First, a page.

Such prevention does not come cheaply. Dr. Lotan and his co-authors factored in the quality-of-life benefits and other theoretical factors to determine the cost-effectiveness of chemoprevention with finasteride. They determined that for a 50-year-old man taking finasteride for 25 years, each quality-adjusted life year (QALY) would cost almost $123,000, well above the generally accepted threshold of $50,000 to $100,000.
Assuming that finasteride does not increase the risk of high-grade prostate cancer, the QALY cost drops to $112,062. Using a less expensive chemopreventive agent could potentially reduce the QALY cost to approximately $50,000 (Svatek RS et al: Cancer 112:1058-1065, 2008).
Other cost-related issues also impede widespread adoption, Dr. Lotan said. The $60 per month cost is not covered by insurance carriers, who only cover finasteride for its approved BPH indication.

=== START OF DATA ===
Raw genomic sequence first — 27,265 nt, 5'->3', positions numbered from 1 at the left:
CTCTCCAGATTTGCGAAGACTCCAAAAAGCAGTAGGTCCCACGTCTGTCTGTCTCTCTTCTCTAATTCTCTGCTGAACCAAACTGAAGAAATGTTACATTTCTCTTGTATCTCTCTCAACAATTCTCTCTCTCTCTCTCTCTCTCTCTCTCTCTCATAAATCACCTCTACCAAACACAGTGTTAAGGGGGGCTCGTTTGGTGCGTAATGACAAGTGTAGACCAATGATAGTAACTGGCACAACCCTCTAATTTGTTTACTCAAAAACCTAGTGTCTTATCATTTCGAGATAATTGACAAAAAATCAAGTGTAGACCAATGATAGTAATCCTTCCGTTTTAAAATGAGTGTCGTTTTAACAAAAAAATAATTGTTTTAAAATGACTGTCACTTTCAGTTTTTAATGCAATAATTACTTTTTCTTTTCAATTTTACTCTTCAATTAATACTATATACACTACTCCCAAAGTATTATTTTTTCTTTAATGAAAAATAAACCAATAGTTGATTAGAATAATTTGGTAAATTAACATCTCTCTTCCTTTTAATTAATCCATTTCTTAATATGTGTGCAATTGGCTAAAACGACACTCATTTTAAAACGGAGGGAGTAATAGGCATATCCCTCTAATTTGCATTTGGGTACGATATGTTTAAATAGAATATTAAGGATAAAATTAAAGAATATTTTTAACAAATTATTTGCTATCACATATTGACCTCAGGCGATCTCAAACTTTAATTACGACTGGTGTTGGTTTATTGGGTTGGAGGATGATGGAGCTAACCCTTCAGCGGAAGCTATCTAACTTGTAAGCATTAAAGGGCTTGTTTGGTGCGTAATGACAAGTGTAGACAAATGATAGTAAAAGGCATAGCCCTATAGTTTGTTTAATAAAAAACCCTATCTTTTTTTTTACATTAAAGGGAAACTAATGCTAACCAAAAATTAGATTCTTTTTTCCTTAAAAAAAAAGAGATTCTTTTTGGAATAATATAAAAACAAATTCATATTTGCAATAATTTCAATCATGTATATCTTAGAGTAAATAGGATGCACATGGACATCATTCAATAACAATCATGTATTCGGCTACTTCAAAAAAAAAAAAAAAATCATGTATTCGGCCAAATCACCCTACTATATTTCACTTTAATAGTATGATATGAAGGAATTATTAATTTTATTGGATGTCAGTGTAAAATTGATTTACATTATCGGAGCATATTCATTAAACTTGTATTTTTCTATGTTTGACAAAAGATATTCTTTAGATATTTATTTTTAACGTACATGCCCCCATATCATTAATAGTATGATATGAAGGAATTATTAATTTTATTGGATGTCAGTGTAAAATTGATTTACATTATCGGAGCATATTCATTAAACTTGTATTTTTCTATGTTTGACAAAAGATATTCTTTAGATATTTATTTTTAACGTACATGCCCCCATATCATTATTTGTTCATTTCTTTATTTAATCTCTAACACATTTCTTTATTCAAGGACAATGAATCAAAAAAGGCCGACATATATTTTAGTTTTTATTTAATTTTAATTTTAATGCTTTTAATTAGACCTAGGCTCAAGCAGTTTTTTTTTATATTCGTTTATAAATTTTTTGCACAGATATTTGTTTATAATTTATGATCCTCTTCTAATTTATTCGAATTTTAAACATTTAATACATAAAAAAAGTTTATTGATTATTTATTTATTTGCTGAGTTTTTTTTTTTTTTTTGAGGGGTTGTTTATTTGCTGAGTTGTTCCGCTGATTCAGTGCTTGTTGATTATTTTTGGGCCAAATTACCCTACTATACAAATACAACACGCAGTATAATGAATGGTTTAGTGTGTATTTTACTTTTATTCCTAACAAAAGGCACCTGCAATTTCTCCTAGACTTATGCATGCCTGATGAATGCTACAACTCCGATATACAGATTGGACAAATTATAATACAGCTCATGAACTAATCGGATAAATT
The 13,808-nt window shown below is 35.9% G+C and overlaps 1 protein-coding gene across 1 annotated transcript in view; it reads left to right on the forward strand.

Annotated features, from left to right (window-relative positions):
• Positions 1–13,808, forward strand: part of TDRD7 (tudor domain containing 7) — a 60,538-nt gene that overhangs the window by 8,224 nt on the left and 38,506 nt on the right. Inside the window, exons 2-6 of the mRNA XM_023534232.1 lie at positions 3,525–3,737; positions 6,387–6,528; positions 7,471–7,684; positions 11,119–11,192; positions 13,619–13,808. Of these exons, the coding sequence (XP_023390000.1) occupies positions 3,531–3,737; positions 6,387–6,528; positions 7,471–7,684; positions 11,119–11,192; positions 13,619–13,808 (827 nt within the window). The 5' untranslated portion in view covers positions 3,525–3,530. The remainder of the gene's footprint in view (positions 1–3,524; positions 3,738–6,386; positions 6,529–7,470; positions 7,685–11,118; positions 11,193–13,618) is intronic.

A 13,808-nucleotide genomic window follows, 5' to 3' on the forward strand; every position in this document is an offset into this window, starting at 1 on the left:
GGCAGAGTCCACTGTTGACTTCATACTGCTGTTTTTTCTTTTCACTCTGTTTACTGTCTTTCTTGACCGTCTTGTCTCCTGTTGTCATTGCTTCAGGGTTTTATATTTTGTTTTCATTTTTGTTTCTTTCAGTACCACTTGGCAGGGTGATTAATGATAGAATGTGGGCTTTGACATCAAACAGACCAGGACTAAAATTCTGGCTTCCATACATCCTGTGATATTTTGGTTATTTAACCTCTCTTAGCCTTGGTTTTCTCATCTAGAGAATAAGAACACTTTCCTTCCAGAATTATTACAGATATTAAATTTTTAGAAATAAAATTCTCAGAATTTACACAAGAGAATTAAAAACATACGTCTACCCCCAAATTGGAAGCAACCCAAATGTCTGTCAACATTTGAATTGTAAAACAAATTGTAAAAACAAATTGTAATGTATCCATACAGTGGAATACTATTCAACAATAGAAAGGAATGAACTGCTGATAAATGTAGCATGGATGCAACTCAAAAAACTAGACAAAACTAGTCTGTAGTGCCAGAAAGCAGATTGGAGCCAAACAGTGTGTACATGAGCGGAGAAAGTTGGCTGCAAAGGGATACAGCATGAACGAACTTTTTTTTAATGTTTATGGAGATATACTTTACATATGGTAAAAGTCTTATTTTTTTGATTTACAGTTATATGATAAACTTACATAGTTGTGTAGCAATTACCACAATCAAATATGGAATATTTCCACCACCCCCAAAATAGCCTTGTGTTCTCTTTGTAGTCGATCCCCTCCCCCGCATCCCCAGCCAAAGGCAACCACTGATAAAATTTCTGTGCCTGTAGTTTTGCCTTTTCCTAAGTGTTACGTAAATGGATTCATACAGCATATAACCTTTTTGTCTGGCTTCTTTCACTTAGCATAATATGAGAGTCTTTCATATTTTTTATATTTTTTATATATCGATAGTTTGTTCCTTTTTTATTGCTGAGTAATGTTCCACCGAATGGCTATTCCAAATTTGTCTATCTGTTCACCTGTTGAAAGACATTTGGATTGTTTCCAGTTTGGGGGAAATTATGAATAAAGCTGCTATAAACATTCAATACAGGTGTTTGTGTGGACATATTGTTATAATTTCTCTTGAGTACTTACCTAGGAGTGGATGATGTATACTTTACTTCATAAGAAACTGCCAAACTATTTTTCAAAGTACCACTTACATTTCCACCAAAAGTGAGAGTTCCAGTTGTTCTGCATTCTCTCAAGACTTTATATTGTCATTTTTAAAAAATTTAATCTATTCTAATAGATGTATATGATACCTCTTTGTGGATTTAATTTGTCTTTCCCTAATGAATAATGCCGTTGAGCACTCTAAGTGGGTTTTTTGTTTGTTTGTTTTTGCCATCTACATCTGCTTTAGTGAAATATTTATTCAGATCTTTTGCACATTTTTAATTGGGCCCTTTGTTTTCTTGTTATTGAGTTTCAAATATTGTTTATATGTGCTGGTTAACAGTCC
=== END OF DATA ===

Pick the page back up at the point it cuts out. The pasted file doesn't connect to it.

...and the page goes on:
“For an expensive drug to be used possibly for decades, naturally, insurance companies are not going to be excited about paying for this,” Dr. Lotan noted.
Furthermore, since finasteride is now generic, there is no incentive for a company to seek FDA approval for chemoprevention or for drug representatives to promote it to physicians, added Judd Moul, MD, chief of urologic surgery, Duke University Medical Center.
“I am something of a fan of finasteride [for chemoprevention], but it hasn’t caught on as much as perhaps NCI and the study’s investigators thought it would,” Dr. Moul said. “The drug went off patent soon after this study was published, so it was not FDA approved for this purpose and the drug isn’t detailed to the physician for this indication.”
This situation regarding chemoprevention could change, however, as ongoing studies come to fruition, especially the REDUCE trial, which is evaluating chemoprevention with dutasteride (Avodart), a newer and more expensive drug that also has benefits for BPH. Confirmatory studies with this similar agent, and FDA approval of it, might lead to greater use of chemoprevention, he predicted.